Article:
In another incident, however, two cars parked outside a textile plant in the city of Hillah and laden with explosives blew up as workers were exiting the building, killing at least 36 people and wounding more than 140 others.
A car bomb and roadside bomb were also detonated at a market in the city of Suweira, Wasit province, killing eifght people and injuring 29 more.
Earlier, a car bomb in Tarmiya north of Baghdad targeting a police officer, killed three people and injured 16. One of the roadside bombs, set off as a patrol passed, also killed two civilians.
The rest of the deaths in Baghdad were reported to be security forces.
A suicide bomber targeting a police checkpoint also killed two people in the northern city of Mosul.
In the western city of Fallujah, four separate bombs killed four people, while 10 police officers were wounded in the western on Monday after explosives were planted outside their homes.
The attacks on Monday showed a new tactic being used by anti-government fighters in the country, Reuters news agency quoted an interior ministry spokesman as saying.
"This was a message to us that they can attack us in different parts ... at the same time because they have cells everywhere," he said.
The attacks come just two days after reports that the Iraqi defence ministry was considering building a "security fence"around the capital as a way of curbing violence and controlling the movements of anti-government fighters.
Access to the city would be controlled by eight checkpoints, and construction could be completed by mid-2011, reports from local broadcaster Al Iraqiya Television said.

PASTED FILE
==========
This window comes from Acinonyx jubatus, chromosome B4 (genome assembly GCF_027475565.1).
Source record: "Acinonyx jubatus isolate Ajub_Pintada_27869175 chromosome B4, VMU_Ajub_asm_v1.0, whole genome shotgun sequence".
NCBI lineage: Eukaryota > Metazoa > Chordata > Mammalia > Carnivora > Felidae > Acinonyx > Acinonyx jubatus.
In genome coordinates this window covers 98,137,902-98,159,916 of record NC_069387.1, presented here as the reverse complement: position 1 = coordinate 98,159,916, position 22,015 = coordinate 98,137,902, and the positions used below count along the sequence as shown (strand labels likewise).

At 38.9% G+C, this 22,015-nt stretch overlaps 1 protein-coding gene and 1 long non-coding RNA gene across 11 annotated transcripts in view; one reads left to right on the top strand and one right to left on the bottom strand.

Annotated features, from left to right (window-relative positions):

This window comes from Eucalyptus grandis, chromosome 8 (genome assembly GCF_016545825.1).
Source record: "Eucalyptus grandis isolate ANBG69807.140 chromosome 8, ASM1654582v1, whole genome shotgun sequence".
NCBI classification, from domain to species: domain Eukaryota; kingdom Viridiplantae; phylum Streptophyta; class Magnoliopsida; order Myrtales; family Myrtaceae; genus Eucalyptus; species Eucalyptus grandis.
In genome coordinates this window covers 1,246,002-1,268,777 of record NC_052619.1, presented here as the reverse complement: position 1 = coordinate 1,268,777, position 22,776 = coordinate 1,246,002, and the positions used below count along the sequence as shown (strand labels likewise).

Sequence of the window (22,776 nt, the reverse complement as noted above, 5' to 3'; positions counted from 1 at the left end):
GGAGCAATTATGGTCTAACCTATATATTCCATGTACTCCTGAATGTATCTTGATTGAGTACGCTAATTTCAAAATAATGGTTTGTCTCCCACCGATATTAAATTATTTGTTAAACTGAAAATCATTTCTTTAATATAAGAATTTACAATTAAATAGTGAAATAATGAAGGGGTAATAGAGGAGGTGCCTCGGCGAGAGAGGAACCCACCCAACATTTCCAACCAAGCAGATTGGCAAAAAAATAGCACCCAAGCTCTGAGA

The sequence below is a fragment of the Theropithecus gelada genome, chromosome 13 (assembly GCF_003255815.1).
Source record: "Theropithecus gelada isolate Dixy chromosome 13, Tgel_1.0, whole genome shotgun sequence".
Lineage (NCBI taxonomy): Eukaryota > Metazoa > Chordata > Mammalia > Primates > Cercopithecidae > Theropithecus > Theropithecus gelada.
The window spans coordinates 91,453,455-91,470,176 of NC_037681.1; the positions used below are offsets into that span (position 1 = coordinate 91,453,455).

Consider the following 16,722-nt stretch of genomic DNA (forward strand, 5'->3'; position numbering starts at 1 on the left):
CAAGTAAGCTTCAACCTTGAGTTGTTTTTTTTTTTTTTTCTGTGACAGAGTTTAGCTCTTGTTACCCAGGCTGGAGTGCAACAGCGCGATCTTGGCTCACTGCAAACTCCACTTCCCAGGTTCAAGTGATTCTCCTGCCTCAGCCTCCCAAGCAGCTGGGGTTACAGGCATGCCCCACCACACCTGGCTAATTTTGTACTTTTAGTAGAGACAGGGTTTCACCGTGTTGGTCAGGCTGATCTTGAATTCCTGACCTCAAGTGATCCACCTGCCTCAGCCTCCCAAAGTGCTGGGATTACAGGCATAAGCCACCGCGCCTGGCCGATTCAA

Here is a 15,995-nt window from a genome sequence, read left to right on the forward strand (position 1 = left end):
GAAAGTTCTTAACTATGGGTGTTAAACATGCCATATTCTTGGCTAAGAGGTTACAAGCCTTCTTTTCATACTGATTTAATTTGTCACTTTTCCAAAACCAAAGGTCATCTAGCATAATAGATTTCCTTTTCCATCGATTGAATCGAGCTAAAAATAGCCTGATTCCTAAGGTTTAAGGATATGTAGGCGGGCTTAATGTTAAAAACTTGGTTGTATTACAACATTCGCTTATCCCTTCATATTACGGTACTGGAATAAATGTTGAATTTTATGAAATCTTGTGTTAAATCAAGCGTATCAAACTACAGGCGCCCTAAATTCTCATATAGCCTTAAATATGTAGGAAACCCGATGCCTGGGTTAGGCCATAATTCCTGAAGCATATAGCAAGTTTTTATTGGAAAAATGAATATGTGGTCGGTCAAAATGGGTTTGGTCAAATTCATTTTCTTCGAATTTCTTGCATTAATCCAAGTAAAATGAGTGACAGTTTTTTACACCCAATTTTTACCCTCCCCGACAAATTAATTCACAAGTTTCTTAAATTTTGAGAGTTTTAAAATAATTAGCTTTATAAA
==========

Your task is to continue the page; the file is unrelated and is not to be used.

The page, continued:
|Today's attacks undermine US confidence in Iraqi security performance [Reuters]
Violence across Iraq has dropped significantly since 2006 and 2007, when the country's sectarian conflict was at its height. But attacks have been on the rise in recent months, particular in Baghdad.
National parliamentary elections on March 7left no clear winner, and continuing wrangling by political blocs to form a governable coalition have left an atmosphere of instability in the county.
Security forces have in recent weeks also made a series of arrests of high-profile members of the al-Qaeda in Iraq group, Al Jazeera's Mike Hanna, reporting from Baghdad, said.
"Certainly, authorities were predicting a backlash against that, we had seen a number of attacks recently, but this is the most serious in terms, not only of the death toll, but of the sense of co-ordination," he said.
"It would be a very strong answer, if indeed it is an al-Qaeda group [behind Monday's strikes], that despite the fact that their leadership is gone, they are still capable of carrying out this type of attack."
US withdrawal timetable
Today's attacks raise concerns over the withdrawal schedule of US troops, and whether US military commanders would review the competence of Iraqi security forces.
"There is no doubt that this type of violence could have an impact on the timetable of the US forces withdrawal timetable," Hanna said.
"The whole point of the troops being here in the first place was to guarantee security. They [US military] are expressing confidence that Iraqi security services have the competence to be able to maintain a secure country. But events like today undermine that sense of confidence and undermine that the Iraqi security forces are in fact in place to take over an efficient administration on a security basis of the country as a whole."
Police said three of checkpoints fired at on Monday were in the west of Baghdad, with two more in the east and one in the south. The checkpoints that were bombed were in the south and southeast of the capital.